Representations of Vaginal Symptoms in Cervical Cancer Survivors

Jennifer M. Tornatta MSN, RN; Janet S. Carpenter PhD, RN; Jeanne Schilder, MD; Higinia R. Cardenes, MD, PhD


Cancer Nurs. 2009;32(5):378-384. 

In This Article


This was a descriptive, cross-sectional survey. Cervical cancer survivors were recruited from August 2007 through January 2008 (6 months) from a cancer center in the urban Midwest, using both in-clinic recruitment and the cancer center's tumor registry. This study was approved by the local institutional review board and the cancer center's scientific review committee. All women gave written or verbal informed consent before providing data. All women signed a form to release medical records information.

Eligibility criteria included the following: (a) women with stage I, II, or III cervical carcinoma; (b) seen by at least 1 of 2 collaborating physicians; (c) within 3 months to 3 years posttreatment; (d) no current evidence of disease; (e) older than 18 years; (f) able to read, write, and speak English; and (g) willing and able to provide informed consent.

Women were recruited in 2 ways. In-clinic recruitment was completed by weekly review of clinic schedules for eligible women by the clinic nurse. Fourteen women were identified and were approached; 13 women (93%) completed the questionnaire, and 1 declined because of time constraints. A second recruitment strategy was to use the tumor registry at the cancer center. Women (n = 61) were identified based upon the eligibility criteria. The collaborating physicians reviewed the list and excluded 16 women based on ineligibility (>3 years posttreatment or current evidence of disease). This left 45 women eligible to be contacted. Of the 45 women, only 22 (49%) women could be contacted by telephone during the study recruitment period. Of those, 13 (59%) completed the study (7 not interested, 1 too sick, and 1 too busy). We were not able to determine if there were any differences between participants and nonparticipants. Thus, the total sample size was 26 women (13 from the clinic and 13 from the registry).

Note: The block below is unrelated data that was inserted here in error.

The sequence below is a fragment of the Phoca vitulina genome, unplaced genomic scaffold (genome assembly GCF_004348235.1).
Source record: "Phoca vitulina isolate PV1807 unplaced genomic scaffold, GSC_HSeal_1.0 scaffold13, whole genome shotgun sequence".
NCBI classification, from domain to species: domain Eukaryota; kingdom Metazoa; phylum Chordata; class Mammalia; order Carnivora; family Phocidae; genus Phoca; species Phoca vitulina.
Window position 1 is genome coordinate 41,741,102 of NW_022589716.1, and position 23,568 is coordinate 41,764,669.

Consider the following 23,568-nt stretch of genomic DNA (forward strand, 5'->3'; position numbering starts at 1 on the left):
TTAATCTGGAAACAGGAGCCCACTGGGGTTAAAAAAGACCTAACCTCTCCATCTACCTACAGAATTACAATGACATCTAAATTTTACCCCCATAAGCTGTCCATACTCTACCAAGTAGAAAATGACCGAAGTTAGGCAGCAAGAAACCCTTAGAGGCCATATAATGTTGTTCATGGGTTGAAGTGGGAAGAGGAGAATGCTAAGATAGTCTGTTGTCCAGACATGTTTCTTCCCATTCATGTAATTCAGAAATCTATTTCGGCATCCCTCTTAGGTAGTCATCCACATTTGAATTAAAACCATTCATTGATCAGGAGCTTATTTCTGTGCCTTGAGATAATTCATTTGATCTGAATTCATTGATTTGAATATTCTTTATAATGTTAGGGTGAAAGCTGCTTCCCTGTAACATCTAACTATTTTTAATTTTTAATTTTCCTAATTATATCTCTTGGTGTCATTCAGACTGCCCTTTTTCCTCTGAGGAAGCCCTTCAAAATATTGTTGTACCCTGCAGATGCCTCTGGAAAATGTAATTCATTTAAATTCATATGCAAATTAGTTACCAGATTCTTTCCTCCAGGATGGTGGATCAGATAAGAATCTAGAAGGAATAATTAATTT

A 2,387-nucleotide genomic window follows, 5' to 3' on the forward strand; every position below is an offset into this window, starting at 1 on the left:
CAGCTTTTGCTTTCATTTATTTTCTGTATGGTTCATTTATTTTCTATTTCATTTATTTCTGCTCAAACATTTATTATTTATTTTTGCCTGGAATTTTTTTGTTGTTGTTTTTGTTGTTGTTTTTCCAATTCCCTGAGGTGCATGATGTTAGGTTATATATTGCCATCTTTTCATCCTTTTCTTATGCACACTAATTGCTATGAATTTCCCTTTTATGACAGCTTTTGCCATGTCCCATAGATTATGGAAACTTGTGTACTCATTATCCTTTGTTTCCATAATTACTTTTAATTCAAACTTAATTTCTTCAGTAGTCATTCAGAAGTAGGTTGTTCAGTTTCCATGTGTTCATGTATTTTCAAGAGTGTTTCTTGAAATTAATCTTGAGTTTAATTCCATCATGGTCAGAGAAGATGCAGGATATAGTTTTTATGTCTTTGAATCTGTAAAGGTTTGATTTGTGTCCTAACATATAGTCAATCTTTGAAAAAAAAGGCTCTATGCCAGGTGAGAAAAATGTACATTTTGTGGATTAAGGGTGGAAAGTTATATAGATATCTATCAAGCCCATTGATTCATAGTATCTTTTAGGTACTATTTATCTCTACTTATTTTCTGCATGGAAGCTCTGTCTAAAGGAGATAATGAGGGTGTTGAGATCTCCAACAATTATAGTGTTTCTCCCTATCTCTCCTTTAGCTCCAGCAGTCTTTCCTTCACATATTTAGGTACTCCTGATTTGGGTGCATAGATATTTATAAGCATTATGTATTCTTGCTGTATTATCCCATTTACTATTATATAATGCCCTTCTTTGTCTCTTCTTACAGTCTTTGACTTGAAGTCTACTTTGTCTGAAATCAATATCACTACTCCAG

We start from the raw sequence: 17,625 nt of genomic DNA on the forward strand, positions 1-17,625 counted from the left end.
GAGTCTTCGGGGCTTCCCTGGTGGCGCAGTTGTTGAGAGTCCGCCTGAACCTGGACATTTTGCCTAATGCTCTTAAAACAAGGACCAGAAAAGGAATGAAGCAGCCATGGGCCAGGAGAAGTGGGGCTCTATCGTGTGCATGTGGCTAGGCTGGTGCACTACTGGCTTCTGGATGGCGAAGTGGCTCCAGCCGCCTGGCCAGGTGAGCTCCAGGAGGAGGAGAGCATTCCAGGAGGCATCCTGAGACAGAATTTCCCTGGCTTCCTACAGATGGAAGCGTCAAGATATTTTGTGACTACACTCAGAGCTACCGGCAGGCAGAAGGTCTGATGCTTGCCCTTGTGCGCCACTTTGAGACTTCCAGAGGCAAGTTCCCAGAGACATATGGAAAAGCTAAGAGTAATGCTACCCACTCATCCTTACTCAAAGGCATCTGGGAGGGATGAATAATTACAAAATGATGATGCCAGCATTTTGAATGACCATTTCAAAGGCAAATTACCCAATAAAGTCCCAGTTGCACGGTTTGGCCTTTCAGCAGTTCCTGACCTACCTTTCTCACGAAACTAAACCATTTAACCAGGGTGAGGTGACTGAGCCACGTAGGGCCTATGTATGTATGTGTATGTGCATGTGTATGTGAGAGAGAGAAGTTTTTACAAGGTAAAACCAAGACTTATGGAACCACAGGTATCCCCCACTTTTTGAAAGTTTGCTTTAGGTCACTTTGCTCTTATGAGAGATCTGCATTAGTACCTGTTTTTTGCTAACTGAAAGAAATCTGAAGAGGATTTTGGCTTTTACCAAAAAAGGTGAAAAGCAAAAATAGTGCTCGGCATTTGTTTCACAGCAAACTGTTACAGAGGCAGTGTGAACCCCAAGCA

Representations of Vaginal Symptoms The SRQ assesses the 6 dimensions of symptom representations: identity, emotions/distress, timeline, consequences, cause, and cure/control. Part 1 of the original SRQ included 16 symptoms. Participants are asked to rate the severity (identity) of each symptom on a scale of 0 to 10 and then identify their 3 most bothersome symptoms. These symptoms are ranked as most, second most, and third most bothersome. For each of the those 3 most bothersome symptoms, the participant then responds to 18 additional questions specific to the remaining 5 dimensions. Response options for these 5 dimensions range from 0, strongly disagree, to 4, strongly agree, with 2 indicating a neutral response. Sample items addressing each dimension are the following: (1) "It is difficult to take my mind off this symptom" (emotions/distress). (2) "This symptom is likely to be permanent rather than temporary" (timeline). (3) "My symptom causes difficulties for those who are close to me" (consequences). (4) "Treatment for my cancer is causing this symptom" (cause). And (5) "I have power to influence this symptom" (cure/control). The original SRQ has test-retest reliabilities of  .65 to .82 over a 3-day time period and subscale reliabilities that are consistently .70 or greater.[29]

The SRQ was modified to be specific to vaginal symptoms. Nurse investigators generated a list of 17 vaginal symptoms through a review of literature. Collaborating physicians then reviewed the list for face validity. Consistent with the original SRQ, patients rated severity from 0 (do not have symptom) to 10 (as severe as I can imagine) and then listed their 3 most bothersome symptoms. The participant was also asked 3 questions in regards to sexual practice; this was done to better determine sexual practices and to check relevance of some questions that might be rated as not present (eg, pain with intercourse). Also consistent with the original SRQ, patients then completed the 18 representation items for each of the 3 most bothersome symptoms. This modified version was scored using standards set forth by Donovan and Ward.[29]

Quality of Life Women then completed the well-validated Functional Assessment of Cancer Therapy-General version (FACT-G), which is a 27-item compilation of general questions divided into 4 primary quality-of-life domains including physical well-being, social and family well-being, emotional well-being, and functional well-being.[33] The questionnaire uses responses on a 5-point scale from not at all to very much. Subscale items were summed to compute subscale scores. Two advantages of using the FACT-G were (1) the availability of comparison data and (2) it defined minimally important difference scores (the smallest difference or change in scores that is considered clinically important).

Data Analysis

Sample demographics and disease and treatment information were evaluated using descriptive and frequency statistics. Aim 1 (to describe symptom representations) and aim 2 (to describe quality of life) were analyzed using descriptive and frequency statistics. Aim 3 (to explore relationships between symptom representations and quality of life) was investigated using Pearson correlation coefficients.


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